FDA told to act on antibiotic use on pig, poultry farms
A judge has ordered the US Food and Drug Administration (FDA) to take action on its own rule that would stop pig, poultry and other livestock producers from mixing antibiotics into animal feed.
The ruling, made last week by US magistrate judge Theodore Katz, compels the agency to withdraw approvals for most non-therapeutic uses of penicillin and tetracyclines in livestock, unless antibiotic manufacturers can show that they are safe. Public health experts don't expect such evidence to emerge.
The suit was originally brought by the Natural Resources Defense Council.
In 1977, the FDA concluded that the overuse of antibiotics in livestock and poultry weakened the treatment's effectiveness when used in human medicine. The agency issued an order that would have banned non-medical use of penicillin and tetracycline in farm animals, unless drugmakers could show the drugs were safe.
The rule was never enforced, following vigorous pushback from Congress members and lobbyists for agricultural organisations and drugmakers. Farming groups have always stated that the drugs are needed to keep animals healthy.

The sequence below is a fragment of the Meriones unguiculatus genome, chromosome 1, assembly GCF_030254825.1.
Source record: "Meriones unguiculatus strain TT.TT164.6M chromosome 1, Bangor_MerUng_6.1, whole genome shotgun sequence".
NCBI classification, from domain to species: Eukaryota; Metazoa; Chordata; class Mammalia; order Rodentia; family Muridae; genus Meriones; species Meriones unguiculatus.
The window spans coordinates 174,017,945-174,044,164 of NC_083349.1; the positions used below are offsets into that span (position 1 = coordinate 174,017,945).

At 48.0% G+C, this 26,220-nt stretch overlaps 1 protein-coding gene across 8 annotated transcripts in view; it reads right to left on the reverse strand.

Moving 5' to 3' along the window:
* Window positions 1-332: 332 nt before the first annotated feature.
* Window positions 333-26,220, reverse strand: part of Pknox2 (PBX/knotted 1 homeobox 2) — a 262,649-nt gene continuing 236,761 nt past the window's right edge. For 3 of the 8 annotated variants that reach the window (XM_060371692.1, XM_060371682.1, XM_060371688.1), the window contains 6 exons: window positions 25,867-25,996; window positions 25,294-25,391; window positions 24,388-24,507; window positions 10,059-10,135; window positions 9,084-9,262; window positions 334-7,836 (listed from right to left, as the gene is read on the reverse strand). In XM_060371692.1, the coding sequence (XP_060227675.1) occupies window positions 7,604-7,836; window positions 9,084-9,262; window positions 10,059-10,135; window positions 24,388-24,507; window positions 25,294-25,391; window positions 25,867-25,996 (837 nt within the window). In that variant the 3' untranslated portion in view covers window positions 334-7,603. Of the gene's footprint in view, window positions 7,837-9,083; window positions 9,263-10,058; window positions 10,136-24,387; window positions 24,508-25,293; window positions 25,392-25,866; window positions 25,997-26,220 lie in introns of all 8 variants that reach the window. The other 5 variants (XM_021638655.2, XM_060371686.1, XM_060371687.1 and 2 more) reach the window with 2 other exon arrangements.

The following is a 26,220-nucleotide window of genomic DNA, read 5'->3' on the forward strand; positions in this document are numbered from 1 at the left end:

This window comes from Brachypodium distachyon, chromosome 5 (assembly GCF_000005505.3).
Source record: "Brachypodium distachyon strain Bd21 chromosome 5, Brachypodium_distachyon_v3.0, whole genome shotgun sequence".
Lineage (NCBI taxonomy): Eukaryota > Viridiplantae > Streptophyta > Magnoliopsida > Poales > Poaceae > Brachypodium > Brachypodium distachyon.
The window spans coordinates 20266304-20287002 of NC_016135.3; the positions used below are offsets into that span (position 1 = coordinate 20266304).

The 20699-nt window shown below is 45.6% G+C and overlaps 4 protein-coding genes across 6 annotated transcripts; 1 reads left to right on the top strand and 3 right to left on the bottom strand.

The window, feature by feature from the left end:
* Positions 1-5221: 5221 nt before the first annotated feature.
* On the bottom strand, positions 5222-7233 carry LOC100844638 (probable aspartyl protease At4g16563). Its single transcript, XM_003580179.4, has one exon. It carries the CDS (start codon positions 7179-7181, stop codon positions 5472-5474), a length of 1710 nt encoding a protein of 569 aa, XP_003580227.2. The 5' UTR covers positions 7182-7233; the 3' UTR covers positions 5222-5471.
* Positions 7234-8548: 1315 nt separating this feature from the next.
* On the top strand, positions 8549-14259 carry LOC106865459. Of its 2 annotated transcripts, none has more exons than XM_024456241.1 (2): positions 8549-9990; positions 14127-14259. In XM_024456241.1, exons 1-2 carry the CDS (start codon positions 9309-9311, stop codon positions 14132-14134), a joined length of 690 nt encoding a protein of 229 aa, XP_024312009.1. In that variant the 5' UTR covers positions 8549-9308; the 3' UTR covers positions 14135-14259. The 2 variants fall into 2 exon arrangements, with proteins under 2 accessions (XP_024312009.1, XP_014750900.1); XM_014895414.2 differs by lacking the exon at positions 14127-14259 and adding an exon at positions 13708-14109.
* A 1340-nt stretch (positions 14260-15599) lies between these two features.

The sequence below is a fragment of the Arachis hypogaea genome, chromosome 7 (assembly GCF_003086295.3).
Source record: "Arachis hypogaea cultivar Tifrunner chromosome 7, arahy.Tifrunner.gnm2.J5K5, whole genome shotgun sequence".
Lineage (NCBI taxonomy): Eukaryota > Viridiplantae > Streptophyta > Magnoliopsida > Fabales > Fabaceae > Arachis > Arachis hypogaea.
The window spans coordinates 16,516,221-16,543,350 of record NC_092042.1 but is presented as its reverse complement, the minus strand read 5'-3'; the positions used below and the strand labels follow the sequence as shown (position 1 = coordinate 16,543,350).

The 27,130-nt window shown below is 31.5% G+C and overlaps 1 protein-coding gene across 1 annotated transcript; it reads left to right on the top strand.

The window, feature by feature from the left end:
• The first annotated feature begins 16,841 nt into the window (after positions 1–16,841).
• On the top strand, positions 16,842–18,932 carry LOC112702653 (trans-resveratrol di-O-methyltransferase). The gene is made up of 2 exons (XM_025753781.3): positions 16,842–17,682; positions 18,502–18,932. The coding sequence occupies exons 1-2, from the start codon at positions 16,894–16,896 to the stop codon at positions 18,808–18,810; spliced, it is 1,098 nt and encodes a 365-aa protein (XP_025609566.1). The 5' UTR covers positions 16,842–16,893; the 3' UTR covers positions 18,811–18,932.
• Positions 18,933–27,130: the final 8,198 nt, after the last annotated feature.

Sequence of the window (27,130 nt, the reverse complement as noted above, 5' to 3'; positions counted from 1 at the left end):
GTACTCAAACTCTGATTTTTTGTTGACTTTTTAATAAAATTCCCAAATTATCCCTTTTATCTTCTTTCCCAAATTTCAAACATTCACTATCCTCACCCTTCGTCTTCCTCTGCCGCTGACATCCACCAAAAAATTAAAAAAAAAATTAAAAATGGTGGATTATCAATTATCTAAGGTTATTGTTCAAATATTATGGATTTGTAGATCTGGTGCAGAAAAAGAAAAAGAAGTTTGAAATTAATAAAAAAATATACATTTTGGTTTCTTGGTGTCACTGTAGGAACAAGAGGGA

The court said, that now those findings obligate the agency to act.
Misuse and overuse
Misuse and overuse of antibiotics can speed up the development of resistance: Bacteria that can withstand the drugs will survive and reproduce, while their antibiotic-susceptible counterparts will evolve out of the picture. The result is decreased effectiveness of antibiotics in human medicine and an increasing threat of deadly Methicillin-resistant Staphylococcus aureus (MRSA) and other difficult-to-treat infections.
The FDA has 60 days to appeal the ruling. In a statement, the FDA said, "We are studying the opinion and considering appropriate next steps."
The FDA approved antibiotic use in animals in 1951.
• US Food and Drug Administration
• Natural Resources Defense Council
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